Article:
[Linux-aus] Should Linux Australia change its name to Open Source Australia?

Jack Burton jack at saosce.com.au
Wed Dec 20 17:16:17 AEDT 2017

On Wed, 2017-12-20 at 13:26 +1100, Linux Australia President via
linux-aus wrote: 
> On 20/12/17 11:50, Jack Burton via linux-aus wrote:
> > Please do not rebrand LA as OSA, as that is likely to cause extreme
> > brand confusion between OSA & OSIA.

> Any name that we move to that has "Open Source" in it is likely to have
> the same impact. As a case in point, is OSIA often confused with, say
> the Open Australia group (that does Right to Know etc)?

Personally I've never heard OSIA & OA being confused before, but I'm
willing to take your word for it.

For the record, I don't think that just having "open source" in the new
name would be sufficient in itself to cause confusion.

But I do think that OSA & OSIA are ripe for confusion with each other.

Even if you look at what the full legal names would be:
* Open Source Australia Inc.; cf.
* Open Source Industry Australia Ltd

...there's still a great deal of similarity.

That might not seem like an immediately obvious problem to those of us
on this list ... after many years of happy hacking, I'm sure most of us
could, for example, spot a strcat(3) that should really be a strlcat(3)
a mile off, let alone a whole word of difference...

...but outside our community, that level of attention to detail is not
always so common...

...so to me the clear uniqueness of a name would seem to be most useful
when dealing with audiences *not* already in the fold -- for example
governments, the mainstream media or the general public.

I'm not going to get into suggesting specific alternative new names, as
I realise that's a discussion you want to avoid.

But I do think that, if Linux Australia needs a new name, it should be
possible to select one that's not so close to the name of an existing
organisation that supports many of the same things.

> > Whether there should be any name change is a broader question, which I
> > don't have a strong view on either way so long as whatever new name is
> > chosen does not end up being likely to cause brand confusion with other
> > relevant organisations.
> >
> > Linux Australia does superb & highly important work, as by far the
> > leading community body for FOSS in Australia.
> >
> > In my opinion at least, the work of OSIA, as the only remaining industry
> > body for FOSS in Australia, over the last 13 years has also been of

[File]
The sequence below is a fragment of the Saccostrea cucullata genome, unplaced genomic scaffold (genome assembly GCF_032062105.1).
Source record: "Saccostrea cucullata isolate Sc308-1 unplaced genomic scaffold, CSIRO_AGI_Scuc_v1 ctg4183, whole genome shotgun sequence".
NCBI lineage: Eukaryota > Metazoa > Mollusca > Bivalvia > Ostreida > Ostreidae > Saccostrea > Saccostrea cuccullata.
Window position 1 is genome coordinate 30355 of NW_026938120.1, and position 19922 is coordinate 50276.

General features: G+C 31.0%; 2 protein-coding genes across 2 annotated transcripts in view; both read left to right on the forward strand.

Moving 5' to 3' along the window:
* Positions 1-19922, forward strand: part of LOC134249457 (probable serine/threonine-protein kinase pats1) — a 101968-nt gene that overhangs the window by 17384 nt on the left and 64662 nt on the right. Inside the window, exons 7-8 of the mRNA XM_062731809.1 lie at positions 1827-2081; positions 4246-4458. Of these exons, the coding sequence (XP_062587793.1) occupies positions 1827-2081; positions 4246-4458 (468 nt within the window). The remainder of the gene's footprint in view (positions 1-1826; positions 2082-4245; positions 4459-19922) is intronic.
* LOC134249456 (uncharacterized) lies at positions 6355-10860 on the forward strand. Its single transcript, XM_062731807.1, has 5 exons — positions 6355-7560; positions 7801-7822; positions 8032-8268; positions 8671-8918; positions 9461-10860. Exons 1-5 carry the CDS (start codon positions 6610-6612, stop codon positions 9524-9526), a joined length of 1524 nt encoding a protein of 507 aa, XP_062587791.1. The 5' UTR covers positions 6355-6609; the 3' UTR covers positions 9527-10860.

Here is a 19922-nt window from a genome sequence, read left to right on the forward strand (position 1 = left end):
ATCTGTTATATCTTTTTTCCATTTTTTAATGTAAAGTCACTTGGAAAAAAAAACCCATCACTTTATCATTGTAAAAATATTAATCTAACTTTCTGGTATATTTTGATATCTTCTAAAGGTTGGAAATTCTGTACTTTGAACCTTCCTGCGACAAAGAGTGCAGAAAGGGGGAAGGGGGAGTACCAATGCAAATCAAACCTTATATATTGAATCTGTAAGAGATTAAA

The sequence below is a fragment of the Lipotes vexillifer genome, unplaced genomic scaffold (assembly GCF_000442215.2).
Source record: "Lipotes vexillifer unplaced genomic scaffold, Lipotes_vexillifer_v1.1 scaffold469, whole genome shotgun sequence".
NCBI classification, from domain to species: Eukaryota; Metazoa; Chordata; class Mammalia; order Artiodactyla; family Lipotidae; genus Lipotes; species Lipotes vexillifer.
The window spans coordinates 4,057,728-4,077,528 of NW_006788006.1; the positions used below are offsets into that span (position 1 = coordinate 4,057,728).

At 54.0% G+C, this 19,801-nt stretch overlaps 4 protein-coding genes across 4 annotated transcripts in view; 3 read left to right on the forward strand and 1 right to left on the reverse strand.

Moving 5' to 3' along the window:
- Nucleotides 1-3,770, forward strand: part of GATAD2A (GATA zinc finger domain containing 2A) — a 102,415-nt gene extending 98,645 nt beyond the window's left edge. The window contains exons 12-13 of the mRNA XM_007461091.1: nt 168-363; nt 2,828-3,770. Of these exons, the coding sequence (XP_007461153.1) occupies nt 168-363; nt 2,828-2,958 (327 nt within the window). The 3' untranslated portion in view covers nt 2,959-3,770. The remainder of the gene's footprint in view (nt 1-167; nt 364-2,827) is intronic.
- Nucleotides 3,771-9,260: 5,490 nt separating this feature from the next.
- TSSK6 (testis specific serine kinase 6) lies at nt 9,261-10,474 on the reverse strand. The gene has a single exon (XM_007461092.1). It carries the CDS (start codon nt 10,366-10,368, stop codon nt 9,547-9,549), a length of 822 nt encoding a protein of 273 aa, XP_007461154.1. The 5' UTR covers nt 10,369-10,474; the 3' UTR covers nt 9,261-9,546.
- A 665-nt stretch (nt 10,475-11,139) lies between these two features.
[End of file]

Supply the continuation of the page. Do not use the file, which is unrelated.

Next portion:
> > great importance and utility (particularly in the public policy space)
> > -- although admittedly not over the last 12 months, but steps are being
> > taken at OSIA right now to remedy that in the new year.

> Agreed, both organisations do excellent work. I'd be very interested to
> hear what OSIA has planned, particularly given the impetus that was
> started in 2013 with the OSIA 2013-2018 Strategic Plan:
> http://www.osia.com.au/drupal7/sites/default/files/default/osia_sp_2013-18-1.2_web.pdf

The OSIA SP is due for a review -- but I agree that S1.4 is well worth

> Strategy 1.4 of this document seeks to collaborate and build open source
> / FOSS relationships in Australia, however from the Linux Australia
> perspective there doesn't appear to have been a lot of progress toward
> that strategic objective. And that's understandable. FOSS / open source
> organisations are often stretched for time and resources.

Agreed -- there's been very little progress on that front, especially in
relation to OSIA collaborating with Linux Australia.

We did have some success collaborating with OSDC, before the merger.
OSIA used to promote OSDC's conferences to our members, even sponsored
the conference 2 or 3 times; and in the years that OSDC was held in
Australia, they would often generously let OSIA hold our AGMs at OSDC
(the time of year was just right for that).

But even there, I'm sure we could have done a lot more that we didn't.

It would be good to work towards better / broader collaboration with LA
& potentially other orgs too in future.

> > From an OSIA perspective, it would be a great shame if that work were
> > derailed, by forcing us to undertake our own rebrand in the midst of
> > all that -- which seems to me an inevitable outcome if LA changes its
> > name to OSA.

> This is a long bow to draw, and slightly disingenuous to be frank.
> We're not "forcing" OSIA into any sort of decision. We're canvassing the
> desire of our Members to change the name of an organisation to a name
> that was the most popular alternative the last time this was formally
> floated in 2011/2012. If our Members vote not to proceed, we won't
> proceed with the name change.
> If the vote passes, then it's up to OSIA whether to respond to that change.
> Our decision to seek feedback on a name change is driven by our external
> environment, and the role Linux Australia is now playing in that
> environment.
> The only 'Linux' event we run now is linux.conf.au, although to be fair
> it is a flagship event. We also run Pycon AU, DrupalSouth and this year
> have entered into an MoU to help facilitate WordPress-based events in
> Australia (we've been auspicing WordCamps for several years now). These
> only have a peripheral association with 'Linux' - and so activities such
> as Sponsorship, and relationship building can be hampered because of
> *our* brand in these markets.
> *Keeping* our name as Linux Australia actually has the same impact to us
> *now* - it causes brand confusion in the markets we operate in.

I'm not objecting to a name change in principle -- some good arguments
have been made in favour of that -- just raising what I see as a fairly
clear issue with the particular new name put forward this time.

> > Please reconsider -- personally, I think that OSIA and Linux Australia
> > (or whatever new name it chooses) should look more to *collaborate* with
> > each other on relevant initiatives, rather than stepping on each other's
> > toes (and that cuts both ways -- I'm aware that some of OSIA's limited
> > activities during 2017 may have been seen as straying into community
> > territory, and over at OSIA I'm seeking to end that and return to our
> > core focus).

> I'd be very interested in hearing more from OSIA around how you see us
> collaborating. We've had some early initial discussions with EFA in this
> regard, and as you would have seen, we've finalised an MoU this year
> with WordPress Support PLC to facilitate WordPress in Australia. We also
> collaborated strongly this year with VALA around VALATechCamp, which was
> a roaring success. So yes, we're very open to suggestions on how we